# Thread: Finding sin and tan from secant?

1. ## Finding sin and tan from secant?

If secθ = 17, what is sinθ? tanθ?

In order to do this would we have to draw a triangle? Secant is hyp/opp. Thus should the hyp be 17 and the opp be 1?

If that is the case will the answer be sinθ = 16.97/17 and tanθ = 16.97/1 = 16.97?

PS: I got the 16.97 from using the a^2 + b^2 = c^2 formula. Please tell me if this is correct or is there something else to it. Thank you so much.

2. Originally Posted by nox16
If secθ = 17, what is sinθ? tanθ?

In order to do this would we have to draw a triangle? Secant is hyp/opp. Thus should the hyp be 17 and the opp be 1?

If that is the case will the answer be sinθ = 16.97/17 and tanθ = 16.97/1 = 16.97?

PS: I got the 16.97 from using the a^2 + b^2 = c^2 formula. Please tell me if this is correct or is there something else to it. Thank you so much.
$\displaystyle sec\theta = \frac{\text{hypotenuse(h)}}{\text{base(b)}} = \frac{17}{1}$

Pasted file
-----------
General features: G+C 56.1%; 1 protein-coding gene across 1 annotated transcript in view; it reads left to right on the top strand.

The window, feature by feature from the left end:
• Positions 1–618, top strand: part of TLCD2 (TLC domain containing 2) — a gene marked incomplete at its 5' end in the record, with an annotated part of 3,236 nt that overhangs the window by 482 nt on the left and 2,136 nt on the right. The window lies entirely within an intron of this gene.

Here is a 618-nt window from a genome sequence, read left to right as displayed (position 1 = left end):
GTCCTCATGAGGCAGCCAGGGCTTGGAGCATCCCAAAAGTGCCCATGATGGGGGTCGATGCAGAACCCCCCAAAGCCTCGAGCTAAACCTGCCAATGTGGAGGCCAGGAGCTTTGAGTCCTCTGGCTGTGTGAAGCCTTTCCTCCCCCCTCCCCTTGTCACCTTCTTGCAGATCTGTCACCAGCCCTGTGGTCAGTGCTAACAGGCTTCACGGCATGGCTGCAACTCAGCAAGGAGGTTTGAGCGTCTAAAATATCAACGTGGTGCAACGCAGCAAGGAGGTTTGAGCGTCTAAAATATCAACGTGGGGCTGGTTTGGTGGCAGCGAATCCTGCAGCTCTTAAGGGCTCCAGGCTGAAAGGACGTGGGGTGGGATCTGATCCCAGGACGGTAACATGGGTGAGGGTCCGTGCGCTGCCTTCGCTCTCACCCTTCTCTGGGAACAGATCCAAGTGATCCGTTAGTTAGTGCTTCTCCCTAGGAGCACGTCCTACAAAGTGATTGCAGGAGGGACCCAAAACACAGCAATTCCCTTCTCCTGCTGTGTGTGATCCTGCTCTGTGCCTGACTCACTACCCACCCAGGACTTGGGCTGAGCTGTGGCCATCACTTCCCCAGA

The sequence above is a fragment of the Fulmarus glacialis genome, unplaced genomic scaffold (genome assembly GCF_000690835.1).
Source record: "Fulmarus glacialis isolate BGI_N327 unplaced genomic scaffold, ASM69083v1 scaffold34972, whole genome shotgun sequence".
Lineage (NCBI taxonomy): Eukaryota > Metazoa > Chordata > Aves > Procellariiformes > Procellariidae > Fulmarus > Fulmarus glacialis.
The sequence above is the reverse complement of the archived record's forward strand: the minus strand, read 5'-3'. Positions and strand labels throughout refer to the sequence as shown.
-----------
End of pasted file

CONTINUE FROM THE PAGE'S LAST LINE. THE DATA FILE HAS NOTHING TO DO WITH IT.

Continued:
$\displaystyle \therefore$ by Pythagorean theorem:

$\displaystyle h^2= p^2+ b^2$

find out what the perpendicular would be!

then, use:

$\displaystyle sin\theta = \frac{\text{perpendicular(p)}}{\text{hypotenuse(h) }}$

and

$\displaystyle tan\theta =\frac{\text{perpendicular(p)}}{\text{base(b)}}$

3. I think that what I am doing. I realized I made a mistake typing out the secantθ formula. It is actually adjacent/hyp.

4. Originally Posted by nox16
I think that what I am doing. I realized I made a mistake typing out the secantθ formula. It is actually adjacent/hyp.
wait..

adjacent/hyp = cosine(theta). secant is its reciprocal.

$\displaystyle sec\theta = \frac{\text{hypotenuse(h)}}{\text{adjacent(b)}}$

See this if you are not clear yet:

Trigonometric functions - Wikipedia, the free encyclopedia

5. Thanks for your help nonetheless.

*Dang keep on messing up on these trig functions. I got it correctly on paper though.